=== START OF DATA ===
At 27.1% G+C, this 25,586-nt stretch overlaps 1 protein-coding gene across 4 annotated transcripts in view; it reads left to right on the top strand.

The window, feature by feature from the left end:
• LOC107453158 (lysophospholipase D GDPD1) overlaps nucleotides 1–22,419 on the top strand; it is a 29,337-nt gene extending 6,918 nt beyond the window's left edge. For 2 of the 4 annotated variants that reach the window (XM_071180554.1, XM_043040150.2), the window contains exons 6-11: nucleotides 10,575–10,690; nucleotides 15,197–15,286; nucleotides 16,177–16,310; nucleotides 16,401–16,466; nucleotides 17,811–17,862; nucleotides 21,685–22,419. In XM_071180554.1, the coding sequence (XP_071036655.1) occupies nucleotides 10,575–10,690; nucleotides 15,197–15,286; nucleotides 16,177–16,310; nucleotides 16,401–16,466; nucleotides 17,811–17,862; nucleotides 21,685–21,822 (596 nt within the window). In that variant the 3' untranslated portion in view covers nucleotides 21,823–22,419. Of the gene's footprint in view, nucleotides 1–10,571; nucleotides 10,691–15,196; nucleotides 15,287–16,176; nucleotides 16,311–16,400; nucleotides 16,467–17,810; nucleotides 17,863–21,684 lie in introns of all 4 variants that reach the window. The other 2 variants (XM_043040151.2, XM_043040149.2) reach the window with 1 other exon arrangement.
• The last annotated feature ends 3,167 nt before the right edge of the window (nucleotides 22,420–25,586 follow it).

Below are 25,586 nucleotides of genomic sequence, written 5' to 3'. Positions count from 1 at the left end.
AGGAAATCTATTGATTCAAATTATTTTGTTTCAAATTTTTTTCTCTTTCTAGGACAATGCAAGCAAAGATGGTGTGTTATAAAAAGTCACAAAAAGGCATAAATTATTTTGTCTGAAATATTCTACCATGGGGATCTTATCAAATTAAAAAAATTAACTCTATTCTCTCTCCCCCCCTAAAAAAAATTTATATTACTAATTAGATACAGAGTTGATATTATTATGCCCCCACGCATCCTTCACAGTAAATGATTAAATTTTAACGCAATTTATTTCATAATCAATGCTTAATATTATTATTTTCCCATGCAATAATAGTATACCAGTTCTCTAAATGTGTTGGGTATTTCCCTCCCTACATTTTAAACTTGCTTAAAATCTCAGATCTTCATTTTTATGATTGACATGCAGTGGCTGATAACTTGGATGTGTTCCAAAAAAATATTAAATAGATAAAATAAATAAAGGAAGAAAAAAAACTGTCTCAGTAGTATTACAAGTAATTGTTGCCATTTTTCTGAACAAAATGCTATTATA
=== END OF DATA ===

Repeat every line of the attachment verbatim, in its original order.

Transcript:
At 27.1% G+C, this 25,586-nt stretch overlaps 1 protein-coding gene across 4 annotated transcripts in view; it reads left to right on the top strand.

The window, feature by feature from the left end:
• LOC107453158 (lysophospholipase D GDPD1) overlaps nucleotides 1–22,419 on the top strand; it is a 29,337-nt gene extending 6,918 nt beyond the window's left edge. For 2 of the 4 annotated variants that reach the window (XM_071180554.1, XM_043040150.2), the window contains exons 6-11: nucleotides 10,575–10,690; nucleotides 15,197–15,286; nucleotides 16,177–16,310; nucleotides 16,401–16,466; nucleotides 17,811–17,862; nucleotides 21,685–22,419. In XM_071180554.1, the coding sequence (XP_071036655.1) occupies nucleotides 10,575–10,690; nucleotides 15,197–15,286; nucleotides 16,177–16,310; nucleotides 16,401–16,466; nucleotides 17,811–17,862; nucleotides 21,685–21,822 (596 nt within the window). In that variant the 3' untranslated portion in view covers nucleotides 21,823–22,419. Of the gene's footprint in view, nucleotides 1–10,571; nucleotides 10,691–15,196; nucleotides 15,287–16,176; nucleotides 16,311–16,400; nucleotides 16,467–17,810; nucleotides 17,863–21,684 lie in introns of all 4 variants that reach the window. The other 2 variants (XM_043040151.2, XM_043040149.2) reach the window with 1 other exon arrangement.
• The last annotated feature ends 3,167 nt before the right edge of the window (nucleotides 22,420–25,586 follow it).

Below are 25,586 nucleotides of genomic sequence, written 5' to 3'. Positions count from 1 at the left end.
AGGAAATCTATTGATTCAAATTATTTTGTTTCAAATTTTTTTCTCTTTCTAGGACAATGCAAGCAAAGATGGTGTGTTATAAAAAGTCACAAAAAGGCATAAATTATTTTGTCTGAAATATTCTACCATGGGGATCTTATCAAATTAAAAAAATTAACTCTATTCTCTCTCCCCCCCTAAAAAAAATTTATATTACTAATTAGATACAGAGTTGATATTATTATGCCCCCACGCATCCTTCACAGTAAATGATTAAATTTTAACGCAATTTATTTCATAATCAATGCTTAATATTATTATTTTCCCATGCAATAATAGTATACCAGTTCTCTAAATGTGTTGGGTATTTCCCTCCCTACATTTTAAACTTGCTTAAAATCTCAGATCTTCATTTTTATGATTGACATGCAGTGGCTGATAACTTGGATGTGTTCCAAAAAAATATTAAATAGATAAAATAAATAAAGGAAGAAAAAAAACTGTCTCAGTAGTATTACAAGTAATTGTTGCCATTTTTCTGAACAAAATGCTATTATA